Politics have also been a theme in your writing.
My dad was a political cartoonist, and we had ambassadors, senators and governors walking in and out of my home all the time. While most kids were looking at box scores, I cared how someone was doing in the primaries in Montana. (Now) I look at politics as one big movie. Think about the primaries this year and then the general election: what could be more entertaining than that?
What can you tell me about casting Kate?
She was recommended to me and seemed totally wrong at first. She’s very British and glamorous and that’s not this character at all. Then she showed me “Snow Angels” and that turned me around immediately. (After working with her), I think she’s one of the great actresses working in the English language right now. She comes through completely. She’s absolutely brilliant.
You were once a journalist yourself. Why did you leave?
I absolutely loved it, they were the best days of my life. But I wasn’t very good at it, and not nearly as good as many of the people I worked with. I just wasn’t an advanced writer or thinker.
But I can’t help asking, what would you do in the situation you put your character in for the movie?
I’d like to think I’d stick by my source…. But I’m human. I don’t’ know what would have happened if I were in a jail with a 500-pound sicko cell mate nicknamed ‘Body Fluid.’ I may have folded like a house of cards. But I do believe if you ‘re not prepared to go to jail to protect a source, you have no business in the journalism business.
Can’t wait for SBIFF? Don’t want to brave the crowds anyway? Here are some movie choices that steer clear of the madness.
Beyond the Secret
Leeza Gibbons moderates an in-theater event on “Beyond the Secret,” the follow-up to the best-selling self-help book and popular DVD “The Secret,” that will be shown at the Arlington Theater on Thursday, Jan. 15 at 8 pm. At the taping the night before at UCLA’s Royce Hall, Gibbons will be joined by a panel of motivational experts including Bob Proctor – who narrated the original film – plus Marcia Wieder, Christian Simpson, Les Brown, Holli Walker, Mark Moffitt, Paul Martinelli and Steve Siebold. They will demonstrate how to apply the concepts from “The Secret” – including the “Law of Attraction” – in real, tangible ways, with a special focus on how to handle today’s turbulent economy and specific ways to improve your own life despite our nation’s financial setbacks.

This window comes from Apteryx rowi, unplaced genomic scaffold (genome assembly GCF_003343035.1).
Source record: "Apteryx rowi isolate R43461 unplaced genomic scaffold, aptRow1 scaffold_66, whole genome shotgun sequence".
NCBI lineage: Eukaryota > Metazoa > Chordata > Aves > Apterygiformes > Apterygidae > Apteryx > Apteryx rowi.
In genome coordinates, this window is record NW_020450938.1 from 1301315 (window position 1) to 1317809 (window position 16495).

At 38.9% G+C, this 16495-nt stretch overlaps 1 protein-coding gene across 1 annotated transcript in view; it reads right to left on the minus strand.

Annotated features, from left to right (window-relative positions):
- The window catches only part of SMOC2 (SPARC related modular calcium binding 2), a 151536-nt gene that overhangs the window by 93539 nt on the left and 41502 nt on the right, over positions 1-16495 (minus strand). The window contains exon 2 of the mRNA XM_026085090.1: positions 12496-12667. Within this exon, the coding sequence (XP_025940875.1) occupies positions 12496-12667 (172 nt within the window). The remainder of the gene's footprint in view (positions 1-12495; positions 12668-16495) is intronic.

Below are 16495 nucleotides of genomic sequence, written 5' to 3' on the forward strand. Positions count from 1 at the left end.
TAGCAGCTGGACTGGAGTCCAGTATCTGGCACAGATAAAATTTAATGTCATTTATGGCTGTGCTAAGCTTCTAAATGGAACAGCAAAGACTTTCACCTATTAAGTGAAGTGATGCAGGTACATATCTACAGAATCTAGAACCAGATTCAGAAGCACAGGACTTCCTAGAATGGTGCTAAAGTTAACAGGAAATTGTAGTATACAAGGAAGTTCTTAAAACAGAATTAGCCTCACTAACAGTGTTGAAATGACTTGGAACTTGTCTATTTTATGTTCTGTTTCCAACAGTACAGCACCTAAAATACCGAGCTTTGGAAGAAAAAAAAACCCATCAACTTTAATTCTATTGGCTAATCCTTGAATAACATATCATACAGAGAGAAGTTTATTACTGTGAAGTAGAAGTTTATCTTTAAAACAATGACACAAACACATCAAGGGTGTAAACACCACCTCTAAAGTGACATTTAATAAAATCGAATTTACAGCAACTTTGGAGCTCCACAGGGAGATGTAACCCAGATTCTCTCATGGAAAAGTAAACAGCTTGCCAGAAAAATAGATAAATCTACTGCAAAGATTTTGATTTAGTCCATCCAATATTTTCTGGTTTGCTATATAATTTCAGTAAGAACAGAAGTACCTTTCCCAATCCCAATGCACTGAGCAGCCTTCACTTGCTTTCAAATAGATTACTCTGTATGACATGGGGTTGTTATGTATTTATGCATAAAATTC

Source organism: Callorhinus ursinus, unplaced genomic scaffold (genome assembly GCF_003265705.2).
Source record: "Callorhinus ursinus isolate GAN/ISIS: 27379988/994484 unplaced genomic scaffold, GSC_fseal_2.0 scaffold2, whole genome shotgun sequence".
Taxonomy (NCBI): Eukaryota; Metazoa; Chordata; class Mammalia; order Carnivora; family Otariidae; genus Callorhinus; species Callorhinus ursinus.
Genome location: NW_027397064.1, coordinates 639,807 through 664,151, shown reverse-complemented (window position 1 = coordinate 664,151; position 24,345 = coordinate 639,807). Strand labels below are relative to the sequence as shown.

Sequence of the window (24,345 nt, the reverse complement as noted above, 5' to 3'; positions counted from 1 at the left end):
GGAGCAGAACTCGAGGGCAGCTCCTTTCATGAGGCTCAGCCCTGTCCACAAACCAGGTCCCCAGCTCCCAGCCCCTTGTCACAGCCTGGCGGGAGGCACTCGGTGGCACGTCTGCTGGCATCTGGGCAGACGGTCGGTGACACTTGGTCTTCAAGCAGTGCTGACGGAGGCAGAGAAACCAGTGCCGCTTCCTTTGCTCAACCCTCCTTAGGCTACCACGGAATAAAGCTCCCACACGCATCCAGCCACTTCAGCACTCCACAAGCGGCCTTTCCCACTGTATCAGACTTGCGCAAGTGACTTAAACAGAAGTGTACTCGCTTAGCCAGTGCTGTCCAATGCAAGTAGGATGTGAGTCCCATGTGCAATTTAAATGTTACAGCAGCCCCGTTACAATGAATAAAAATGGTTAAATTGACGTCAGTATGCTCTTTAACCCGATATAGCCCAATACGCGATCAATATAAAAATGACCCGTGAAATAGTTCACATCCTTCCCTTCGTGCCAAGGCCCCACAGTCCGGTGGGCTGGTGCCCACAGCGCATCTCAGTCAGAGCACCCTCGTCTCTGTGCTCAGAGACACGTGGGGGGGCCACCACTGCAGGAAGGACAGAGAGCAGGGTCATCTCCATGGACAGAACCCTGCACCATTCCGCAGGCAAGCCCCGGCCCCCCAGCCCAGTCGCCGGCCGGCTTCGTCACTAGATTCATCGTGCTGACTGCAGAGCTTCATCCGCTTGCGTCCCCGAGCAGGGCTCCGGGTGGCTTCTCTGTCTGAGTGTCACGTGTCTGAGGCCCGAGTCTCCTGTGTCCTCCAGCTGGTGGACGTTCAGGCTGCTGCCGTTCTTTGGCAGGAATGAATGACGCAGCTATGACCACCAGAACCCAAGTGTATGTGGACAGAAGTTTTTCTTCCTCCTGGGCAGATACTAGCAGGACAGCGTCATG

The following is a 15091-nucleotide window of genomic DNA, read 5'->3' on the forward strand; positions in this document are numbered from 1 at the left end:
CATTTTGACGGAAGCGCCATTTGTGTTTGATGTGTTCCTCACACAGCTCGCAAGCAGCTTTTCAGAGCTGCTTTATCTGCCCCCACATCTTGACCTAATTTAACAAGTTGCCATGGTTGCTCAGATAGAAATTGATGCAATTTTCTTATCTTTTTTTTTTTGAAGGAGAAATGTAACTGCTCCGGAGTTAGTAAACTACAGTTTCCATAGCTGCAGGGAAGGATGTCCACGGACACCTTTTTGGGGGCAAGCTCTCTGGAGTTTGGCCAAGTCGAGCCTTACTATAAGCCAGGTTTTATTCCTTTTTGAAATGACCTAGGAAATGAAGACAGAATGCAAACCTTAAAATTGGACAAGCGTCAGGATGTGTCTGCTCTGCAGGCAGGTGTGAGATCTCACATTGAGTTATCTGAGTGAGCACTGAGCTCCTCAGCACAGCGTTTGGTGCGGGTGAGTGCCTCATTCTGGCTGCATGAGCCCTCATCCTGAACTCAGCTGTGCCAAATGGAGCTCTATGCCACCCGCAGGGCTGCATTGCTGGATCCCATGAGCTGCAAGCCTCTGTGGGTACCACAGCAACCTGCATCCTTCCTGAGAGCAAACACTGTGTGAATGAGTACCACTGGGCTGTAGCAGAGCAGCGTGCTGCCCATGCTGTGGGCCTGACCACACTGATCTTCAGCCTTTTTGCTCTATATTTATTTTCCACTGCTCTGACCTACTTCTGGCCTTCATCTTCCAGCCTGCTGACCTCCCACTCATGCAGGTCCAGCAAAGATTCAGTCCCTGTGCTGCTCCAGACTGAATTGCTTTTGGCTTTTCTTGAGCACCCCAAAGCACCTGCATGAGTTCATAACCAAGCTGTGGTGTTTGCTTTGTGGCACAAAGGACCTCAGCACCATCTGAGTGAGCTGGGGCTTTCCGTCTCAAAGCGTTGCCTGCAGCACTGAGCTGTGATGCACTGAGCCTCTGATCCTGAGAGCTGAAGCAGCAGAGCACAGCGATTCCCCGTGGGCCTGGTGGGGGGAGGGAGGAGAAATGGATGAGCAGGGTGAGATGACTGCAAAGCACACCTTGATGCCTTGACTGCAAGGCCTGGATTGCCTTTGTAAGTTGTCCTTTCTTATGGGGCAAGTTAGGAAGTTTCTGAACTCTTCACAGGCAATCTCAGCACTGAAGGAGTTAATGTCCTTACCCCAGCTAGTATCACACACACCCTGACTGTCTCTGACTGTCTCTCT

The discussion will be shown in high definition with surround-sound audio. Get more details and tickets online at www.fathomevents.com/details.aspx?eventid=763.
Fielding Graduate Institute offers a free public screening of “Operation Valkyrie: The Staufenberg Plot to Kill Hitler,” a newly released documentary film by Jean-Pierre Isbouts, LittD, who is on the faculty of Fielding’s doctoral program in media psychology. With “Valkyrie,” the Tom Cruise fiction film on the same subject, now in theaters, the timing couldn’t be better for Isbouts’ doc, which is based on exclusive interviews with survivors of the Staufenberg Kreis, their family members, and with noted scholars in the field. It features extensive dramatizations and CG animation, as well as rare color and black and white archival footage.
Isbouts is an award-winning documentary filmmaker and an art historian and author. His recent book, “The Biblical World: An Illustrated Atlas,” was published in 2007 by The National Geographic Society. He will introduce the film and, along with the media psychology students who assisted in researching the film, participate in a Q&A following the screening, 5:30 pm tonight (Jan. 15) at Fess Parker’s DoubleTree Resort. Visit www.fielding.edu for more info.
Tonight’s crowded calendar also contains a fine documentary screening at UCSB. “Secrecy” delves into the huge and largely invisible world of U.S. government secrecy, using interviews to examine various sides of the debate over the fine line between national security and the people’s right to know, all the while maintaining a focus on the question “Is government secrecy the key to victory in our struggle against terrorism, or our Achilles heel?” By focusing on classified secrets, those potentially harmful to national security, Secrecy explores the tensions between our safety as a nation, and our ability to function as a democracy.
Show time is 7:30 pm at Campbell Hall, tickets are $5. Call 893-3535 or visit www.artsandlectures.ucsb.edu.